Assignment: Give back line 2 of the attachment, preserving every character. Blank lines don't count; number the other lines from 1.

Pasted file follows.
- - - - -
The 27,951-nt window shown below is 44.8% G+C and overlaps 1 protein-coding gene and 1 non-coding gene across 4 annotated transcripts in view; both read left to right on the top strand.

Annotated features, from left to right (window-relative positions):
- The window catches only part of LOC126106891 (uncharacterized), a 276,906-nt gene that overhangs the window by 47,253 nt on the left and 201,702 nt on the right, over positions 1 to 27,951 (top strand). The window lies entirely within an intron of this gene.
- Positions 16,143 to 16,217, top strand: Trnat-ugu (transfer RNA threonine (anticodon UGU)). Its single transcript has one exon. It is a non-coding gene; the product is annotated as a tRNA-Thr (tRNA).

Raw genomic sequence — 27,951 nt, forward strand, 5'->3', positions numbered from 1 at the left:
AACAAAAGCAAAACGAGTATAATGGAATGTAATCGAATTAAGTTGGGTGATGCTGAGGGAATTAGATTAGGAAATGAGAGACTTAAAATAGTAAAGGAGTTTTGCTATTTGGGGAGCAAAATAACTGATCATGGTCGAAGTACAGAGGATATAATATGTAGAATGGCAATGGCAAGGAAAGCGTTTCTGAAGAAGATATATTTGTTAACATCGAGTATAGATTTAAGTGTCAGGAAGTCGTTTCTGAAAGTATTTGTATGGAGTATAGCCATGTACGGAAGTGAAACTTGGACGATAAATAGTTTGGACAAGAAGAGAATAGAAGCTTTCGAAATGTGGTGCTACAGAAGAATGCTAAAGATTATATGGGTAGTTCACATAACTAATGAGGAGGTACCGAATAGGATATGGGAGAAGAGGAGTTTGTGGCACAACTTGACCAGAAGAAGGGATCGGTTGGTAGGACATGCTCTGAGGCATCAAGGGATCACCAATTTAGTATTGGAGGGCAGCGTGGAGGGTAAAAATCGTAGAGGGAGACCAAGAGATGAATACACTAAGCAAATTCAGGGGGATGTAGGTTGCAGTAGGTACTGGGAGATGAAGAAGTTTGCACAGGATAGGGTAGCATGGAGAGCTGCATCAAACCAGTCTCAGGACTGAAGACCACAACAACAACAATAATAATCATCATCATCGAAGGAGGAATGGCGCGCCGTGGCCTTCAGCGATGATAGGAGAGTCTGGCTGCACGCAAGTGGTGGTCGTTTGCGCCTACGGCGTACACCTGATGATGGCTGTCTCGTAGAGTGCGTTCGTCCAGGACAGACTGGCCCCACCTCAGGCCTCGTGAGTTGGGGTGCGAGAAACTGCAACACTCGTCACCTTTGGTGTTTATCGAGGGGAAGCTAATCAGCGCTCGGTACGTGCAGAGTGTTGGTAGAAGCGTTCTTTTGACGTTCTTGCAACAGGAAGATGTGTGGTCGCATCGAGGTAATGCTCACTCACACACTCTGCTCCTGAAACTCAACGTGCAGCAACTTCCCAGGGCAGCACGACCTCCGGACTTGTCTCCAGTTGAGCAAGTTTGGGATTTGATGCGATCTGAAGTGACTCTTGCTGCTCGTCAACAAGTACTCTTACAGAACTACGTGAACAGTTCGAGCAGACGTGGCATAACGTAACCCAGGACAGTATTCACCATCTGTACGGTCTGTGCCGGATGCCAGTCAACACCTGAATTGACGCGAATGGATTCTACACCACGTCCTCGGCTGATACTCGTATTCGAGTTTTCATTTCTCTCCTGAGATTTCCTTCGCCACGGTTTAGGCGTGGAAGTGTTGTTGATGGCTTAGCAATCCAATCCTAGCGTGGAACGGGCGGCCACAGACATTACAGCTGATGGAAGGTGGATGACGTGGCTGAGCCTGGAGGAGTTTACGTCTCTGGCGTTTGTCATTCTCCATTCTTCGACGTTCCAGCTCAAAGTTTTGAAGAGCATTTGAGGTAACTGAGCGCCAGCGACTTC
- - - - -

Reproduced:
Annotated features, from left to right (window-relative positions):